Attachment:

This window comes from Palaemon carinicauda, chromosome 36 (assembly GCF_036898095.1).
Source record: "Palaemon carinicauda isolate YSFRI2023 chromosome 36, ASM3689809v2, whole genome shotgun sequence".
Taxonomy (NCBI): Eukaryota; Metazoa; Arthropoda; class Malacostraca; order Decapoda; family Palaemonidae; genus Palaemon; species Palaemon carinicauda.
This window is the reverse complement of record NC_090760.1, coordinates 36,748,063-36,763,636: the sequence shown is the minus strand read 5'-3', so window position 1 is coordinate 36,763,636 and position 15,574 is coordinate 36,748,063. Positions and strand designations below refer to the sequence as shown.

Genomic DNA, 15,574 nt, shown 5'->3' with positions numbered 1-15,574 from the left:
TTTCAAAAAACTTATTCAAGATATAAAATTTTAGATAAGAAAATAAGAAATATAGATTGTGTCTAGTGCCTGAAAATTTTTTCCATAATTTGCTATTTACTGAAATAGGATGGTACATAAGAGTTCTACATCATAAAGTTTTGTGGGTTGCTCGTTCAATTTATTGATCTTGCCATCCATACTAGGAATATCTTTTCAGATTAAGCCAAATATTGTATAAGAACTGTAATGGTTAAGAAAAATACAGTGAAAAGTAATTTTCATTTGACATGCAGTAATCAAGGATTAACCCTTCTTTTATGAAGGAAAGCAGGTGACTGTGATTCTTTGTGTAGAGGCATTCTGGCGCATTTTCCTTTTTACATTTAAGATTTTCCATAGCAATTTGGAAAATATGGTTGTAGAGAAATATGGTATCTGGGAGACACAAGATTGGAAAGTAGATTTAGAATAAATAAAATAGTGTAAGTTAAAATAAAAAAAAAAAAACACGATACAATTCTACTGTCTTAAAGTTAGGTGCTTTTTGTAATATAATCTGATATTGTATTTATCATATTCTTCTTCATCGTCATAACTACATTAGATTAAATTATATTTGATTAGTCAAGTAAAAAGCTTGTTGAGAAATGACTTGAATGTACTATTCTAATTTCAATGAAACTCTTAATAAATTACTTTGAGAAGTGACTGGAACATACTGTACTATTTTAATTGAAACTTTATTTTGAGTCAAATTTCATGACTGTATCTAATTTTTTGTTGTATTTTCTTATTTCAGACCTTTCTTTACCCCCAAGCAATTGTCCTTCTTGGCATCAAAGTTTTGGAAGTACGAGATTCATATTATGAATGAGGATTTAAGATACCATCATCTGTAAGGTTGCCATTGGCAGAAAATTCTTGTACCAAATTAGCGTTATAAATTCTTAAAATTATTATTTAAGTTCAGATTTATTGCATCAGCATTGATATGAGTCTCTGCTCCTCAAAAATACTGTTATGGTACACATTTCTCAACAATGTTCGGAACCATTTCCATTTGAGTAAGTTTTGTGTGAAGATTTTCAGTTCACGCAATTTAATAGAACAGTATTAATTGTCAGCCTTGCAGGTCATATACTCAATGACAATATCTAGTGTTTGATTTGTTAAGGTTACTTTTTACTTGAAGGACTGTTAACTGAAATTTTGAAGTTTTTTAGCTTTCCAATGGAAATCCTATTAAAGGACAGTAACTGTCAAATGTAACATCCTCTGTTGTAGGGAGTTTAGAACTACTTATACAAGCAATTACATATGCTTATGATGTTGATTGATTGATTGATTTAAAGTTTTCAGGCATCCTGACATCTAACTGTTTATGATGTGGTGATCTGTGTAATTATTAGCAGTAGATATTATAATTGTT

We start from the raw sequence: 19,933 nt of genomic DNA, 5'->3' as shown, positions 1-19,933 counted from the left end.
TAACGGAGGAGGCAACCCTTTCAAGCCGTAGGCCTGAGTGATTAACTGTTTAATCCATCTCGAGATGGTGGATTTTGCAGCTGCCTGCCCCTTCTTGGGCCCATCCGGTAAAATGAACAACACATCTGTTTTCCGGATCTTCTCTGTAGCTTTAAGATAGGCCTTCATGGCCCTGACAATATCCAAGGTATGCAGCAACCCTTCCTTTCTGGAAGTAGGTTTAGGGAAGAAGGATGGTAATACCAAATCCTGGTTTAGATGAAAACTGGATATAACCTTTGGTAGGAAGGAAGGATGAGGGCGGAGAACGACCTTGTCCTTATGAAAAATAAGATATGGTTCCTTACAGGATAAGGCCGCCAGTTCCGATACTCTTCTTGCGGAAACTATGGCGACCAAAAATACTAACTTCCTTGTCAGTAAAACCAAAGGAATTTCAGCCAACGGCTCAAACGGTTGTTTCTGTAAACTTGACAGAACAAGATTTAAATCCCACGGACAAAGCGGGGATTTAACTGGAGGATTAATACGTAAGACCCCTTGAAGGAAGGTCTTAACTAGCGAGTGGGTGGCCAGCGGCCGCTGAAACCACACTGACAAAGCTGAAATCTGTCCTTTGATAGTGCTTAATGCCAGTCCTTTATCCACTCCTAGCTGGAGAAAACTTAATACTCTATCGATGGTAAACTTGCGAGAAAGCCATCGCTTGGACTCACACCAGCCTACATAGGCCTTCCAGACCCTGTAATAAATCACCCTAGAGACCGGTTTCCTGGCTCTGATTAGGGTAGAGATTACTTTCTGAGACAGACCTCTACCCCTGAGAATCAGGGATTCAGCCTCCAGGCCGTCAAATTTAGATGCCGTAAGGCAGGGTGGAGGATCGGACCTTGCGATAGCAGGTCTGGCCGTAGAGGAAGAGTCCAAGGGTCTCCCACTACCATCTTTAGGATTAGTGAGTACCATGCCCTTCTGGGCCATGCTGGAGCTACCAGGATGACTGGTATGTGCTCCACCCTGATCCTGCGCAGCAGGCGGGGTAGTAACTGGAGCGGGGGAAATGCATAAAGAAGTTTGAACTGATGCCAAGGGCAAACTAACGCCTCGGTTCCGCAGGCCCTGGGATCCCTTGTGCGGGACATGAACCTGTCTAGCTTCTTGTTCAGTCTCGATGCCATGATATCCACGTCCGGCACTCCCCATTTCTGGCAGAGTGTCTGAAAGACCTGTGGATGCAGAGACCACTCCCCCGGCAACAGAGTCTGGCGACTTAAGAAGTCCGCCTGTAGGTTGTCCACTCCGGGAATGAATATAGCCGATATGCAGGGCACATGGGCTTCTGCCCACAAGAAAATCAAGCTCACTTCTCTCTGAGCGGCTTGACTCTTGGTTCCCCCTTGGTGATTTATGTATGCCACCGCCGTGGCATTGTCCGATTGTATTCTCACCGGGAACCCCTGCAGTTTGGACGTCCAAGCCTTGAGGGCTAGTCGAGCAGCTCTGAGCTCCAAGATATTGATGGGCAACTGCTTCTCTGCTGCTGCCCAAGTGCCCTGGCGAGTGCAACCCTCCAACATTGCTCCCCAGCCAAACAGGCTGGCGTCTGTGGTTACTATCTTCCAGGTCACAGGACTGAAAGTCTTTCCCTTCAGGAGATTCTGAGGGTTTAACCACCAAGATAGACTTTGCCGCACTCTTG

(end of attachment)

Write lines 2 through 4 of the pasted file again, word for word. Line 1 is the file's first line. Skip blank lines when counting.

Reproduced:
Source record: "Palaemon carinicauda isolate YSFRI2023 chromosome 36, ASM3689809v2, whole genome shotgun sequence".
Taxonomy (NCBI): Eukaryota; Metazoa; Arthropoda; class Malacostraca; order Decapoda; family Palaemonidae; genus Palaemon; species Palaemon carinicauda.
This window is the reverse complement of record NC_090760.1, coordinates 36,748,063-36,763,636: the sequence shown is the minus strand read 5'-3', so window position 1 is coordinate 36,763,636 and position 15,574 is coordinate 36,748,063. Positions and strand designations below refer to the sequence as shown.